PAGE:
Following Protests, the Macedonian Government's Eurobond Plan Comes to a Screeching Halt

Protesters singing the Macedonian national anthem to the police cordon in front of Ministy of Finance on July 11, 2016. Photo by Vančo Džambaski, CC BY-NC-SA.

‘Colorful revolutionaries’ singing the Macedonian national anthem to the police cordon in front of Ministry of Finance during a protest against the new Eurobond on July 11, 2016. Photo by Vančo Džambaski, CC BY-NC-SA.

Two days after Macedonians staged a massive protest in Skopje against new foreign loans, the process of issuing a controversial Eurobond has been stalled.

The Macedonian government has been trying to acquire fresh capital by issuing a Eurobond, a type of credit sold on the European banking market. According to the prime minister, the loan in the amount of 650 million euros ($724 million) is needed to ensure payment of salaries to the bloated state administration and pensions for retirees — key voting blocs that would enable the ruling parties to stay in power in the next elections.

The interest-included total cost of Macedonia's new 10-year Eurobond was estimated to be 1.1 billion euros ($1.22 billion). The government is also frequently borrowing millions of euros from domestic lenders.

On July 14, Reuters produced two news items about the Macedonia Eurobond. In the first, the agency reported that the repayment period had been lowered from 10 to seven years. This caused additional outrage, as a shortened repayment period would give the economy less time to recover enough to be able to shoulder the burden.

Compounding the problem is the fact that the deadline for repayment of other loans incurred by the current right-wing government during its 10-year rule is also approaching fast. Twitter user Parg0 noted just a portion of those debts:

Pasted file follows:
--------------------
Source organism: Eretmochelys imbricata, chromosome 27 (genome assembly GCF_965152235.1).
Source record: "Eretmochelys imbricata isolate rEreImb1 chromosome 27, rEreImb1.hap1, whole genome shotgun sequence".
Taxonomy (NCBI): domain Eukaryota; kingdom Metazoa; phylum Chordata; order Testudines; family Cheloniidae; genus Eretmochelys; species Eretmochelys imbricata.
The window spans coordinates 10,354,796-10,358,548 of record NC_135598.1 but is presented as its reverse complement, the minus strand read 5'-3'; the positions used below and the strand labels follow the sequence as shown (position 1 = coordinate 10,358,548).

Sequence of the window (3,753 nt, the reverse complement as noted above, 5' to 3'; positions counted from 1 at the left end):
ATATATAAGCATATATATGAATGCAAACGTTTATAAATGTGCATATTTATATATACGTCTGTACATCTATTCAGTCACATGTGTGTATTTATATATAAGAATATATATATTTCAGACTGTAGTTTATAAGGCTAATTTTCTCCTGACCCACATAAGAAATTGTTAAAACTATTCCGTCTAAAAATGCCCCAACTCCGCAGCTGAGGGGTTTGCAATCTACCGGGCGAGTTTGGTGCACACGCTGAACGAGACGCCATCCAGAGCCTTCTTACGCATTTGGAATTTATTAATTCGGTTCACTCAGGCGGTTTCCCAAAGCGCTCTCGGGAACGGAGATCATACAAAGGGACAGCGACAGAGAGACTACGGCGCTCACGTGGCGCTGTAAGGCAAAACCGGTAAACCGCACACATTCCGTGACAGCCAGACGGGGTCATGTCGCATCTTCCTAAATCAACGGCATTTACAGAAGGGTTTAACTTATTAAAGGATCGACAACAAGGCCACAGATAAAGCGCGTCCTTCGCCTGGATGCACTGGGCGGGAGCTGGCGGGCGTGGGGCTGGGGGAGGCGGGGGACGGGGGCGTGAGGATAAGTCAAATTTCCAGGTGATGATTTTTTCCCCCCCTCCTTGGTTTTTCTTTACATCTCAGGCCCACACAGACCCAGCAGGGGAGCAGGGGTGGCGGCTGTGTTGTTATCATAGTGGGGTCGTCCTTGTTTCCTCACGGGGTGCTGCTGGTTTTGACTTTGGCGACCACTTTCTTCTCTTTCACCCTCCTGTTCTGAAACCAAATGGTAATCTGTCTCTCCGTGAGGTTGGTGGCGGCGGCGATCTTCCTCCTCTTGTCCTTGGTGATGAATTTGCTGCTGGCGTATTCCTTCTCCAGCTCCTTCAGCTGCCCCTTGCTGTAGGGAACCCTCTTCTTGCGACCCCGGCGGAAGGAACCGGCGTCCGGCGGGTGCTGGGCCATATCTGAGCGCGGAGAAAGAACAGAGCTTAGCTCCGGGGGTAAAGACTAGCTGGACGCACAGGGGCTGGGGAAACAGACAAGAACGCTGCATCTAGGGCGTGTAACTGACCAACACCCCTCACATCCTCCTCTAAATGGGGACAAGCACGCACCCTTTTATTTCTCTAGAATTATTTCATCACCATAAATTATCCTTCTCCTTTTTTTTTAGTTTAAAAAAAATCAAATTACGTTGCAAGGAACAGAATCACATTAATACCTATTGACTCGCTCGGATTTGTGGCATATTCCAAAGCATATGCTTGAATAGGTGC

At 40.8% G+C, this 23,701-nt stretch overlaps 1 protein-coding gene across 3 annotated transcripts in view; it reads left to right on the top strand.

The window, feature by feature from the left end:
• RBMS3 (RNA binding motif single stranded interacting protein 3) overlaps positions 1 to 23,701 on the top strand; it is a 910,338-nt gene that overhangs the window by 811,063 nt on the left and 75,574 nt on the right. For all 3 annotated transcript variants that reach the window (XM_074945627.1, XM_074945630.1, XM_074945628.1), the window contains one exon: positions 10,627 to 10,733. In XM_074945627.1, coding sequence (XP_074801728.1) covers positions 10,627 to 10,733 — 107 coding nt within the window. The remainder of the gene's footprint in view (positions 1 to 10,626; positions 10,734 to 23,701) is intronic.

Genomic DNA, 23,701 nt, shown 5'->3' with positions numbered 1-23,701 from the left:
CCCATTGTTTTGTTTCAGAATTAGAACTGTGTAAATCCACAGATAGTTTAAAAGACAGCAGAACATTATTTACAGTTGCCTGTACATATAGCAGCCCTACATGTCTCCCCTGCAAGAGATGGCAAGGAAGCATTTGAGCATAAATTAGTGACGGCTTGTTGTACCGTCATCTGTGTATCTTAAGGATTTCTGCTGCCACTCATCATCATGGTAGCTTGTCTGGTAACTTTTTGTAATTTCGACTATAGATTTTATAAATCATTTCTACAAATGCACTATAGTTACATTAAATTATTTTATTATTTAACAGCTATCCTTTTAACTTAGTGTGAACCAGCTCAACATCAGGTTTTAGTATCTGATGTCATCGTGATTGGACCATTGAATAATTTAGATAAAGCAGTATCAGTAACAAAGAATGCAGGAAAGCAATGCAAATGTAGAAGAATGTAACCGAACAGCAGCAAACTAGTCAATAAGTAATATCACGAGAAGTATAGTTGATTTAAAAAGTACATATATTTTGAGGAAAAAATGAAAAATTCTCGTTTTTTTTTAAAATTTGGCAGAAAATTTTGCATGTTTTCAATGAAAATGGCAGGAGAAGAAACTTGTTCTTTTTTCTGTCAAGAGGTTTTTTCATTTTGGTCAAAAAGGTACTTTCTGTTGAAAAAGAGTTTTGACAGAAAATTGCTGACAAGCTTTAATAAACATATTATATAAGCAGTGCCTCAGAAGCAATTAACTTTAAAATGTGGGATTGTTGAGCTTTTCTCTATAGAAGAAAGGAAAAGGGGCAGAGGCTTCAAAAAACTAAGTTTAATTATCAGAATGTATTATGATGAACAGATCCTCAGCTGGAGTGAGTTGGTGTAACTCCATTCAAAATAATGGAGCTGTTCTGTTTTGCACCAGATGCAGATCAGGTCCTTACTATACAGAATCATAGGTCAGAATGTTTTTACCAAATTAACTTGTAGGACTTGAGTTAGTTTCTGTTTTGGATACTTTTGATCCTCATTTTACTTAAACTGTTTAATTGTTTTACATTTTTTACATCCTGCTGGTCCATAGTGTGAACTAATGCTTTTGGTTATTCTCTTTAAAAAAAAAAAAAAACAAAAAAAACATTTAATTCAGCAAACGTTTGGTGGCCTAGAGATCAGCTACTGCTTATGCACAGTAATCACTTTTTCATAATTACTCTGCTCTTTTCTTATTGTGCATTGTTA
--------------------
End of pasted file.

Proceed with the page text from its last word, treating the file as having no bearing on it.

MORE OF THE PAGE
Any half sane person would leave this country by 2020:
– 270 million euros [$300 million] – deadline in 2020
– 500 million euros [$557 million] – deadline in 2021
– 650 million euros [$724 million] – deadline in 2023

The second Eurobond news broke that evening, with Reuters reporting that the issuing of the Eurobond had been “delayed” because its legality came into question. The banks in charge of selling the bond, called lead managers (Citi Bank, Deutsche Bank, Erste Bank and Societe Generale CIB), had received a letter by the opposition party SDSM, written by former Deputy Minister of Finance Kire Naumov, citing legal arguments implying future problems regarding the repayment of the loan.

Overnight, some media outlets that are critical of the government published opinion pieces and quotes by economics analysts asserting that the whole Eurobond deal was off and arguing that it is a sign that the government has lost international support.

In November 2015 during his time in office as deputy minister of finance, Kire Naumov managed to lower the amount of debt incurred by a previous Eurobond from over 500 to 270 million euros (without the int. Naumov, a member of the opposition, was placed in the post because of the Przino Agreement, a deal that was overseen by the European Union and the United States in 2015 to end political crisis in Macedonia and ensure fair elections.

According to that agreement, an opposition deputy minister had veto power in cases of new debt, forcing the government to negotiate with the opposition. But Naumov was replaced in May with a ruling party member.

The Ministry of Finance issued a statement in response to Naumov's letter claiming the Eurobond deal is “crystal clear” and that the opposition is harming the country.

At the moment of writing, it is unclear whether this is just a delay or another victory for the political opposition, the ‘Colorful Revolution’ movement against government corruption and mismanagement and the other related stakeholders. All of them claim they are trying to prevent Macedonia from sinking further into a debt spiral, similar to what happened to neighboring Greece several years ago.

"Enough of new debt and stupid 'investments'".

“Enough of new debt and stupid ‘investments'” Facebook page photo reading “Hospital, school, kindergarten, water cleaning plant, waterworks. We get into new debts to pay salaries and pensions, while investing 18 million euros into a Ferris Wheel? No more debts and stupid ‘investments'!”.

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